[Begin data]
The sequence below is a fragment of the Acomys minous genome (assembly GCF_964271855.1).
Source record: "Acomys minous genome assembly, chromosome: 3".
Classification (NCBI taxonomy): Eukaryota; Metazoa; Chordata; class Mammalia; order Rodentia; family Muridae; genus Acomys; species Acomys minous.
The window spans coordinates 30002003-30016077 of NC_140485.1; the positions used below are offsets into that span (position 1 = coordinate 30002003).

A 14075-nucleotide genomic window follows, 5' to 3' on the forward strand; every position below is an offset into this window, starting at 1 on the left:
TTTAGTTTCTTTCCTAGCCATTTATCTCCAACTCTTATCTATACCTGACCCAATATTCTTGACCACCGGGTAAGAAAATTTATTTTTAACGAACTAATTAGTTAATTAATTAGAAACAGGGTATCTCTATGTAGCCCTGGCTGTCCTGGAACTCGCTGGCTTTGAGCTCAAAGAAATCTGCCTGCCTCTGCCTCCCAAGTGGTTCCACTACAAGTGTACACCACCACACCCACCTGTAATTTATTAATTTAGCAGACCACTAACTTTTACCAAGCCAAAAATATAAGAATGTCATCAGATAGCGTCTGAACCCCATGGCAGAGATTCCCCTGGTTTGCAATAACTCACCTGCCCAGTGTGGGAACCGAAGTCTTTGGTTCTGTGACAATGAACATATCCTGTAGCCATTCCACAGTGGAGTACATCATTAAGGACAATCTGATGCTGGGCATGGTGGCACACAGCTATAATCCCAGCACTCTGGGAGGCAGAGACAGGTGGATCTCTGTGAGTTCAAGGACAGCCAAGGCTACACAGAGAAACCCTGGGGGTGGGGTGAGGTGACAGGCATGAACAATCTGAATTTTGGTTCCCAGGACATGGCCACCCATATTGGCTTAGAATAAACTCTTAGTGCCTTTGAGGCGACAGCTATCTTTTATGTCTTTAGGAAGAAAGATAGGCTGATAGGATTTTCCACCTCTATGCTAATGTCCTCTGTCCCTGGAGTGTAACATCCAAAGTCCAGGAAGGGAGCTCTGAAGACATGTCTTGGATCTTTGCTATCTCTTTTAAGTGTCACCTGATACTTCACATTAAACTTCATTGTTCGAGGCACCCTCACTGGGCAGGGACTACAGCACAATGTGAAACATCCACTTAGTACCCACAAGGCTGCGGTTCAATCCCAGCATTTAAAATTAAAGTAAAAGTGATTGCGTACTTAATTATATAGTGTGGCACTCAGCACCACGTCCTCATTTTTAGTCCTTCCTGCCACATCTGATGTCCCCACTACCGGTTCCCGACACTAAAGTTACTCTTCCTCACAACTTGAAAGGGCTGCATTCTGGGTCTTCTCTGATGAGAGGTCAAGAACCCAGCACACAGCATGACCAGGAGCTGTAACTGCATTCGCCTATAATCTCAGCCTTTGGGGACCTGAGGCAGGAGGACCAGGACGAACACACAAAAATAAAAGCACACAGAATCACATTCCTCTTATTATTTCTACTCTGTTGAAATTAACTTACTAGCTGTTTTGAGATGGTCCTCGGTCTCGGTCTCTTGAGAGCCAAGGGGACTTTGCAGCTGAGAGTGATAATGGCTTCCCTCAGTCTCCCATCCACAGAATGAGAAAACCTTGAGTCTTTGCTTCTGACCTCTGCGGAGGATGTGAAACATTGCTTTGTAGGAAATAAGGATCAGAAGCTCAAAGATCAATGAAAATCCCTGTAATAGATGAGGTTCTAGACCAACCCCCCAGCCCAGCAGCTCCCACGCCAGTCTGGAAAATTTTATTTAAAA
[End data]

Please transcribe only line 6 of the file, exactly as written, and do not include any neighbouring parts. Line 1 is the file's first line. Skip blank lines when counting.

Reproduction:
TTTAGTTTCTTTCCTAGCCATTTATCTCCAACTCTTATCTATACCTGACCCAATATTCTTGACCACCGGGTAAGAAAATTTATTTTTAACGAACTAATTAGTTAATTAATTAGAAACAGGGTATCTCTATGTAGCCCTGGCTGTCCTGGAACTCGCTGGCTTTGAGCTCAAAGAAATCTGCCTGCCTCTGCCTCCCAAGTGGTTCCACTACAAGTGTACACCACCACACCCACCTGTAATTTATTAATTTAGCAGACCACTAACTTTTACCAAGCCAAAAATATAAGAATGTCATCAGATAGCGTCTGAACCCCATGGCAGAGATTCCCCTGGTTTGCAATAACTCACCTGCCCAGTGTGGGAACCGAAGTCTTTGGTTCTGTGACAATGAACATATCCTGTAGCCATTCCACAGTGGAGTACATCATTAAGGACAATCTGATGCTGGGCATGGTGGCACACAGCTATAATCCCAGCACTCTGGGAGGCAGAGACAGGTGGATCTCTGTGAGTTCAAGGACAGCCAAGGCTACACAGAGAAACCCTGGGGGTGGGGTGAGGTGACAGGCATGAACAATCTGAATTTTGGTTCCCAGGACATGGCCACCCATATTGGCTTAGAATAAACTCTTAGTGCCTTTGAGGCGACAGCTATCTTTTATGTCTTTAGGAAGAAAGATAGGCTGATAGGATTTTCCACCTCTATGCTAATGTCCTCTGTCCCTGGAGTGTAACATCCAAAGTCCAGGAAGGGAGCTCTGAAGACATGTCTTGGATCTTTGCTATCTCTTTTAAGTGTCACCTGATACTTCACATTAAACTTCATTGTTCGAGGCACCCTCACTGGGCAGGGACTACAGCACAATGTGAAACATCCACTTAGTACCCACAAGGCTGCGGTTCAATCCCAGCATTTAAAATTAAAGTAAAAGTGATTGCGTACTTAATTATATAGTGTGGCACTCAGCACCACGTCCTCATTTTTAGTCCTTCCTGCCACATCTGATGTCCCCACTACCGGTTCCCGACACTAAAGTTACTCTTCCTCACAACTTGAAAGGGCTGCATTCTGGGTCTTCTCTGATGAGAGGTCAAGAACCCAGCACACAGCATGACCAGGAGCTGTAACTGCATTCGCCTATAATCTCAGCCTTTGGGGACCTGAGGCAGGAGGACCAGGACGAACACACAAAAATAAAAGCACACAGAATCACATTCCTCTTATTATTTCTACTCTGTTGAAATTAACTTACTAGCTGTTTTGAGATGGTCCTCGGTCTCGGTCTCTTGAGAGCCAAGGGGACTTTGCAGCTGAGAGTGATAATGGCTTCCCTCAGTCTCCCATCCACAGAATGAGAAAACCTTGAGTCTTTGCTTCTGACCTCTGCGGAGGATGTGAAACATTGCTTTGTAGGAAATAAGGATCAGAAGCTCAAAGATCAATGAAAATCCCTGTAATAGATGAGGTTCTAGACCAACCCCCCAGCCCAGCAGCTCCCACGCCAGTCTGGAAAATTTTATTTAAAA